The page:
A focal point is the object or person that is the subject of a piece of art. This term is used for both photography and digital art. A focal point should be clear and catch the viewer's eye. It should also determine the mood for the rest of the picture. There are four different types of focals; positve, negative, neutral, and composite or "mixed". If the focal point is a smiling child, a positive focal, you might see a sunny or warm background that is bright and correlates with a smiling child. Just try typing in "smiling child" into Google Images. I'm sure you will see plenty of children in sunny backgrounds. Well, if you don't want to try, here just some i saw on the first page of results.
On the other hand, if the focal is something like a skull, it is a negative focal, and will in most occasions have a dark background and dull colors. Examples of neutral focal points are things such as cell phones, a pencil, etc. Composite focal points can have a different meaning depending on A) What direction the photographer or artist puts it in, or B) Personal experiences of the viewer. Here are some examples of how the same subject, in this case war, can give different feelings:
As you can see, war can show either the feelings that come with death and sadness or liberty and new life. As an artist, you must learn how to portray those feelings to others though your work.
There are several ways you can get your focal to stand out. Most often, especially in digital art, color is what draws your eyes to a focal point. Sometimes it is subtle, such as a slightly brighter color compared to the surrounding areas or it can be more direct. Contrast is a word commonly used here, where if a picture has a high contrast, colors stand out more. Here is an example using color:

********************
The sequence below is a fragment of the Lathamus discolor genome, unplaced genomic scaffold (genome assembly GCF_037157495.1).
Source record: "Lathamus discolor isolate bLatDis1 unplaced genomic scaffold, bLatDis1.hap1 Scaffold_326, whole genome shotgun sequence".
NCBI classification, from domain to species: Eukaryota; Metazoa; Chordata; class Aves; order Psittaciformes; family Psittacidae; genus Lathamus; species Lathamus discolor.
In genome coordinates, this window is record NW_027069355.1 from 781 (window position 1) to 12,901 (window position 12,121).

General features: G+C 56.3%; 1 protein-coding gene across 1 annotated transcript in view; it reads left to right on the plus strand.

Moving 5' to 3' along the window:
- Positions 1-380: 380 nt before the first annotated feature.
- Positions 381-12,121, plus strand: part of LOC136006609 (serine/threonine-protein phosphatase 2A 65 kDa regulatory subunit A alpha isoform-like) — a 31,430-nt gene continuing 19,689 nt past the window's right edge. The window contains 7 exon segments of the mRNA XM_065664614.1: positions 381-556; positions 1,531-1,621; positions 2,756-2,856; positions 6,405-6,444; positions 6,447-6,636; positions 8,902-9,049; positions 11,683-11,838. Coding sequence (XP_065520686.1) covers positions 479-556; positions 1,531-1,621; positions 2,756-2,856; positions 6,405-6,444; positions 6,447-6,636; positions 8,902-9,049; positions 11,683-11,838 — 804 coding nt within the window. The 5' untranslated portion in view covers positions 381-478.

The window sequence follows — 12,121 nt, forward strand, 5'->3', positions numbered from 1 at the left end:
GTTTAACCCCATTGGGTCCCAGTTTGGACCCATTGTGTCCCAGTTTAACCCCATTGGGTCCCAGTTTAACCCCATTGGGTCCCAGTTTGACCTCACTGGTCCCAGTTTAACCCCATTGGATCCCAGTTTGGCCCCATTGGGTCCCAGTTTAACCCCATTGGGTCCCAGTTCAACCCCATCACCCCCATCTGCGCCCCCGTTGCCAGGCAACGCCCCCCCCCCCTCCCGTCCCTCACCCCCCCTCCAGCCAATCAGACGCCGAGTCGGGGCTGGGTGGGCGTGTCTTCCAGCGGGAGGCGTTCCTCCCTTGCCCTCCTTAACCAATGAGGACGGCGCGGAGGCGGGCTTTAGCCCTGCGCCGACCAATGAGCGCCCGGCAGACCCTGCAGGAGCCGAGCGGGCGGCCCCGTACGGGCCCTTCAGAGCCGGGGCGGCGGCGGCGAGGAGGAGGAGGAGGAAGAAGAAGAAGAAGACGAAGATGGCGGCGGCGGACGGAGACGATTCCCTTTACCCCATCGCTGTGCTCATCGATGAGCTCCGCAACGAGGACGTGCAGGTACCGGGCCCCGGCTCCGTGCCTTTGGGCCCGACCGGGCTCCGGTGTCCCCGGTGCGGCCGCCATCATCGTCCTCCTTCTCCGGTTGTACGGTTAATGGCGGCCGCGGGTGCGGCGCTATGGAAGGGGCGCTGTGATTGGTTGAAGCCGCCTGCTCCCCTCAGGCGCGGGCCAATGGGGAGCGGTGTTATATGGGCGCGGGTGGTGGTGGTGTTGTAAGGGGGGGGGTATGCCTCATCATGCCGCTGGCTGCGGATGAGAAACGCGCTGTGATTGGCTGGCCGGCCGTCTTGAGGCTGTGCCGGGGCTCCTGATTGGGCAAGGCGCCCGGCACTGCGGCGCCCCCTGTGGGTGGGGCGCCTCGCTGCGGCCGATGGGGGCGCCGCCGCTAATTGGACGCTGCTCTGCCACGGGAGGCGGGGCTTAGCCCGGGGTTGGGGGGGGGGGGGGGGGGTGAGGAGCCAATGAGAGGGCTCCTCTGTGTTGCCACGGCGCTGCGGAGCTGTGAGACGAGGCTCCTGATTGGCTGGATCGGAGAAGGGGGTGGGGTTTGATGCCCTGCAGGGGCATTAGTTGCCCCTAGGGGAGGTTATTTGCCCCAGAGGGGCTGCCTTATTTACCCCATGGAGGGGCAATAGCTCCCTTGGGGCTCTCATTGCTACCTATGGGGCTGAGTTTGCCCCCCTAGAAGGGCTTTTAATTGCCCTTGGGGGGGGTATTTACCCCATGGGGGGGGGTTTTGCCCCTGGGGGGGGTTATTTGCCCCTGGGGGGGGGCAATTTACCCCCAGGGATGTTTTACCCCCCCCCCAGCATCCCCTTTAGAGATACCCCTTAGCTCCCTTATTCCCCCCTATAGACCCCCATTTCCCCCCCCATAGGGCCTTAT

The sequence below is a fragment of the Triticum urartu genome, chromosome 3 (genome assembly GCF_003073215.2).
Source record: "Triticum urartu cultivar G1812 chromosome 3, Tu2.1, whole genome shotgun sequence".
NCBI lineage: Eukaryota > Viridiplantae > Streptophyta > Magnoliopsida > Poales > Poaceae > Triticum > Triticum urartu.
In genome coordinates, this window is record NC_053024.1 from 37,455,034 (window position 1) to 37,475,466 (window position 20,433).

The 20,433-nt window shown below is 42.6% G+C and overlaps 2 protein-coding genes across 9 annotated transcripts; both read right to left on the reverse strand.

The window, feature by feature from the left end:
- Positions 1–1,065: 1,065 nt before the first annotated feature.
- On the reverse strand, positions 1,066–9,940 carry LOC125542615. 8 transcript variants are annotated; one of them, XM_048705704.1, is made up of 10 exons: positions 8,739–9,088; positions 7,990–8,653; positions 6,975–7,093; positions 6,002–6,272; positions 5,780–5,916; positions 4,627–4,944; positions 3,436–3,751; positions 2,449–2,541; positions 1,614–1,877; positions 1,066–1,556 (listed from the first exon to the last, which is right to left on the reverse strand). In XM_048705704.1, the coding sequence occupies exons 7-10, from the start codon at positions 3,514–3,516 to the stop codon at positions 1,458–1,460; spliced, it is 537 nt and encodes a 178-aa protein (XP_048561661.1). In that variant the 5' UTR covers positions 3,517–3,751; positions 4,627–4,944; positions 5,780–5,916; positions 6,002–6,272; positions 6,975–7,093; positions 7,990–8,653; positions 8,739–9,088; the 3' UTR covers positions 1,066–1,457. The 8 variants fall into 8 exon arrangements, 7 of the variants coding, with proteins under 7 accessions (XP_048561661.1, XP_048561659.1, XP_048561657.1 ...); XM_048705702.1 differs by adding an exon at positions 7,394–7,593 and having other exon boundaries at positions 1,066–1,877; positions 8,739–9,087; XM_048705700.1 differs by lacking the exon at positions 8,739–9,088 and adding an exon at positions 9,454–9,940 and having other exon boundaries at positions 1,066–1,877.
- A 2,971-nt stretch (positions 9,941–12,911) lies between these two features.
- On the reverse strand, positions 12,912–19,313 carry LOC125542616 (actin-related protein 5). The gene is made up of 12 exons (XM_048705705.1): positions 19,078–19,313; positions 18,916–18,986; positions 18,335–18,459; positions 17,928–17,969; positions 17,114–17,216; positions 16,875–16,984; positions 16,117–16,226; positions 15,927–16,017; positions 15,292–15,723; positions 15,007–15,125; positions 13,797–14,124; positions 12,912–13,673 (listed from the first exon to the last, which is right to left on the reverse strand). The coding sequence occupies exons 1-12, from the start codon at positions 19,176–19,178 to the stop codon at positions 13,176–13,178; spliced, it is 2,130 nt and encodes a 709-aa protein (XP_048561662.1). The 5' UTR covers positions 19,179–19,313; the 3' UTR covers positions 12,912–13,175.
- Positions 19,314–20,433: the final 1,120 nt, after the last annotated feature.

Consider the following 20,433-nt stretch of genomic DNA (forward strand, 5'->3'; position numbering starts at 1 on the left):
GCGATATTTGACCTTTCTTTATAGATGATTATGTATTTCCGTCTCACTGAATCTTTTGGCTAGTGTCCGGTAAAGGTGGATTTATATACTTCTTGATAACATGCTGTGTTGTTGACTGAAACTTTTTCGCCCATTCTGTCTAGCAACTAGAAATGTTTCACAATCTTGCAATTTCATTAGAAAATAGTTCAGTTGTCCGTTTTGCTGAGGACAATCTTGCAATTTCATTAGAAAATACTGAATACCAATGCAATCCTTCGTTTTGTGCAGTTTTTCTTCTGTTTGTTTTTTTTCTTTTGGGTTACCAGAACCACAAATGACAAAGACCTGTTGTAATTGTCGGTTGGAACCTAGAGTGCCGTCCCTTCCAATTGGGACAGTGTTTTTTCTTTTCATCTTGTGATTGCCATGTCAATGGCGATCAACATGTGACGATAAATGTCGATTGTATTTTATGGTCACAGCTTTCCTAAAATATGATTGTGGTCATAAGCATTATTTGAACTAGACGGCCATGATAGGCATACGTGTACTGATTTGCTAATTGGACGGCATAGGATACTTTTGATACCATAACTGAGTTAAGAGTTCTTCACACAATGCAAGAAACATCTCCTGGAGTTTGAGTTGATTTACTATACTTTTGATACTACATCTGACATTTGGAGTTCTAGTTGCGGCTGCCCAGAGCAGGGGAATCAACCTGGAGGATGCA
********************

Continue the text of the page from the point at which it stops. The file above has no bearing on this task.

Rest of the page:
Another common way to make a focal stand out is through texture. If everything in the background and foreground is smooth, then a person will really stand out.
The final way to create a focal point is by having a blurred background. This automatically focuses the eyes onto the focal. When blurring the background yourself, do NOT accidently blur part of the focal point as the whole effect gets thrown off by this. Also, do not blur too much of the image. If your focal point is small compared to the rest of the picture, consider cutting off some of the extra space on the outside to make less blur. Also do not blur the background too much to where there is no detail, for the image will get boring. See how you can still see some detail in the image below?
When coming up with an idea for an image, don't involve too many focal points. One is definitely preferred, but two could work if you do it properly. Don't bother with anymore than that. The viewer should know what to look at as soon as they see the picture. Their eyes should be drawn to it.